You all are pretty sharp if you said wooden and moulding plane you are correct.
The larger of the two is a wooden plane is a tool used for shaping wood. A wooden plane is made entirely of wood except for the blade. The iron is held into the plane with a wooden wedge and is adjusted by striking the plane with a hammer. Most planes fall within the categories (by size) of block plane, smoothing plane, and jointing plane.
The other is a moulding plane, in woodworking, a moulding plane (molding plane in US spelling) is a specialized plane used for making the complex shapes such as a moving fillister, dado, tongue and groove, hollow and rounds, rabbet plane, side bead, and others, but I think you get the point.
Keep an eye out next week for another tool the Buffalo Soldiers used.
We just wanted to take a moment and say, thank you. Thank you Brownwood and Brown County for stepping up and going above and beyond.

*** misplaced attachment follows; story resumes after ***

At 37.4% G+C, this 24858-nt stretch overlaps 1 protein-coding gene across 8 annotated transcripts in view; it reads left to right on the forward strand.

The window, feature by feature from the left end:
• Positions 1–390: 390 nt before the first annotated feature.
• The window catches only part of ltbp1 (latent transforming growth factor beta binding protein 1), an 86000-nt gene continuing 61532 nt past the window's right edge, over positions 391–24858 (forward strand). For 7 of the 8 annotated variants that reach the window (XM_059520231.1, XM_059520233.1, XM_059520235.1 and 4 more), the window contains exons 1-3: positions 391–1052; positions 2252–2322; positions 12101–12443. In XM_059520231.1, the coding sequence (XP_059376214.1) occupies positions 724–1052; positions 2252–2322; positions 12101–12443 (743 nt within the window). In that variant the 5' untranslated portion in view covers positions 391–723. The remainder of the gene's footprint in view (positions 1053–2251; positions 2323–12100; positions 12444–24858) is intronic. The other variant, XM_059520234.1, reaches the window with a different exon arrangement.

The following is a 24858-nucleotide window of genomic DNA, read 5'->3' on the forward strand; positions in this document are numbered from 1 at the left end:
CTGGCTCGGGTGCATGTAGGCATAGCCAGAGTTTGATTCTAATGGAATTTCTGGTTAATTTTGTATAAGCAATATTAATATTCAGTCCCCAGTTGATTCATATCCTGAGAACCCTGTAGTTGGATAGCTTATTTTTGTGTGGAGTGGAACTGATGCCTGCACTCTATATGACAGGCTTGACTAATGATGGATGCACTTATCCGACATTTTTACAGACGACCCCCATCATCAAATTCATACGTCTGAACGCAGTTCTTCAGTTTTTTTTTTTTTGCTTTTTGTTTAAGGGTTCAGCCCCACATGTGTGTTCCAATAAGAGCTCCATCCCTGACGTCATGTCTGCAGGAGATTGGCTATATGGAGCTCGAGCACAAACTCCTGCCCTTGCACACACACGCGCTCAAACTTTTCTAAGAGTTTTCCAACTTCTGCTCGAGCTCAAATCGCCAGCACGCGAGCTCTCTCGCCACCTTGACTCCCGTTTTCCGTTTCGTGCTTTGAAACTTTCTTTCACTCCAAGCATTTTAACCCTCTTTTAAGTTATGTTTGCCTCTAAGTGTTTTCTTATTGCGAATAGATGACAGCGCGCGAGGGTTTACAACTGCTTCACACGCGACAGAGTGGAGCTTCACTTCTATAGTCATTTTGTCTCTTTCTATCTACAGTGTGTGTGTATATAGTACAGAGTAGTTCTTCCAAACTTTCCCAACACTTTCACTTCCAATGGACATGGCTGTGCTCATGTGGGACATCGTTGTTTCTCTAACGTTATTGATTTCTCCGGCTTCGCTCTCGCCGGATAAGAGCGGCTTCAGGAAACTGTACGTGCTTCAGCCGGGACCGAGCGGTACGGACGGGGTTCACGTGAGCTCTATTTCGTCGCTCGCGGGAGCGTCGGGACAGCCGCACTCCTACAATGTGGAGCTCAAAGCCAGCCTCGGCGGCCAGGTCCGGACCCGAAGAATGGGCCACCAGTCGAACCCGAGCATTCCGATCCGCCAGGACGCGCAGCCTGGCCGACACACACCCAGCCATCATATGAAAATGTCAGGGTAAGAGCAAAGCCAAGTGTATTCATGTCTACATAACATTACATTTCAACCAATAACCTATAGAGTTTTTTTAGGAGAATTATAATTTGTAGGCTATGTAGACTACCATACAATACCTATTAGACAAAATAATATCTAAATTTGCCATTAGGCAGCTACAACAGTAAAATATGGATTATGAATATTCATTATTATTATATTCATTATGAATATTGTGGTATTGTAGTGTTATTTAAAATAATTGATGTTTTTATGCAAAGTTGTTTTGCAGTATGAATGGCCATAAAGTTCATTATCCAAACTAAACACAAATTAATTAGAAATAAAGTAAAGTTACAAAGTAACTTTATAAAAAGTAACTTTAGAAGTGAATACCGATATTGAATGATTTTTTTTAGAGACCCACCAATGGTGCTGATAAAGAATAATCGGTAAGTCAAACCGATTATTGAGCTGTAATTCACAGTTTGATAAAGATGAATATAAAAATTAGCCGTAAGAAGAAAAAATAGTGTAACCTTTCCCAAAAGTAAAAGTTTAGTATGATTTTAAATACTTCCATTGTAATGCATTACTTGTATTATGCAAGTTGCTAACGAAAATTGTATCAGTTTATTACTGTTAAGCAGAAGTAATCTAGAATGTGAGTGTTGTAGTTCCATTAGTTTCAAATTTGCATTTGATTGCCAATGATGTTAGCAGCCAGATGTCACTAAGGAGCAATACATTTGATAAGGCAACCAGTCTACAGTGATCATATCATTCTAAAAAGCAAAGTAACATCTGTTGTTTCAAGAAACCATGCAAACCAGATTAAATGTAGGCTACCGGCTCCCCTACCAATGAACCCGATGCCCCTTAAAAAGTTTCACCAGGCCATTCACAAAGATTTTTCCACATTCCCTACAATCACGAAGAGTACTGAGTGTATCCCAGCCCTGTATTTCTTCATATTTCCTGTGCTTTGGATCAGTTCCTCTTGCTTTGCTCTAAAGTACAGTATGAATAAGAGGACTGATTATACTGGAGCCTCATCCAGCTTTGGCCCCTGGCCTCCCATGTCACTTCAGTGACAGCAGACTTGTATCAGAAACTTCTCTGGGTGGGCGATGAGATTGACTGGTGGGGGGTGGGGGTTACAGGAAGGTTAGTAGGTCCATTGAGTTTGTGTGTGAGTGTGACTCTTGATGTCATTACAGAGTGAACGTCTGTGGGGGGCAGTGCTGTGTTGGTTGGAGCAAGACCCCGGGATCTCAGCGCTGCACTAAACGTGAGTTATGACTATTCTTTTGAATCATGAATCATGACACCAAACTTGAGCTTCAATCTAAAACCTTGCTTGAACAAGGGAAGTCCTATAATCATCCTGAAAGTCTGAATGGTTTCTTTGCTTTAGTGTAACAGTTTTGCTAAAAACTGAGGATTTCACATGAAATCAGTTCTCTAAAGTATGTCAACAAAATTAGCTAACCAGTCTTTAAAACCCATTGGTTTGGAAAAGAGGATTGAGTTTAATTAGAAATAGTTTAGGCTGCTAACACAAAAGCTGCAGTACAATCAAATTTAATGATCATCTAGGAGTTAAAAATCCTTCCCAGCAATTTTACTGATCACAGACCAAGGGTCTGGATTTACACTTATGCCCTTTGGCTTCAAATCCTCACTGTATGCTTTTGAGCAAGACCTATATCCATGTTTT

With the annexation of Texas to the United States in 1845, however, San Antonio’s military role evolved again as the city became a central hub of military traffic and supply.
Read more about the U.S. Army Quartermaster Department at the Alamo, 1847–1861: https://medium.com/@OfficialAlamo/the-u-s-army-quartermaster-department-at-the-alamo-1847-1861-466455cfe14
We’re asking our fellow Grahamites “what the perfect vacation in Graham, TX looks like?” Graham CVB Manager, Grant Ingram, took a short video to answer the question, and now we want to hear from you!!
You’re up, Dan De La Cruz and Jayne Elliott Beale!
The Writing On The Wall ~ How Native Americans added Art to Their Lives.
The Fort Chadbourne Foundation will remain closed until Tuesday, May 19, 2020. Thank you for your patience and understanding.
I don’t know about you, but it’s been a while since the weekend felt like a weekend. With the Mineral Wells Virtual Getaway, it finally felt like a weekend again.
If you missed any of the events, you can find them here on the Visit Mineral Wells page.
We are finishing off the weekend with a Native American Flute lesson and then Danica will play for us at 6pm.
If you’d like to purchase one of her handmade flutes or find out when her new CD is ready, visit her website at https://www.whiteindianstudio.com/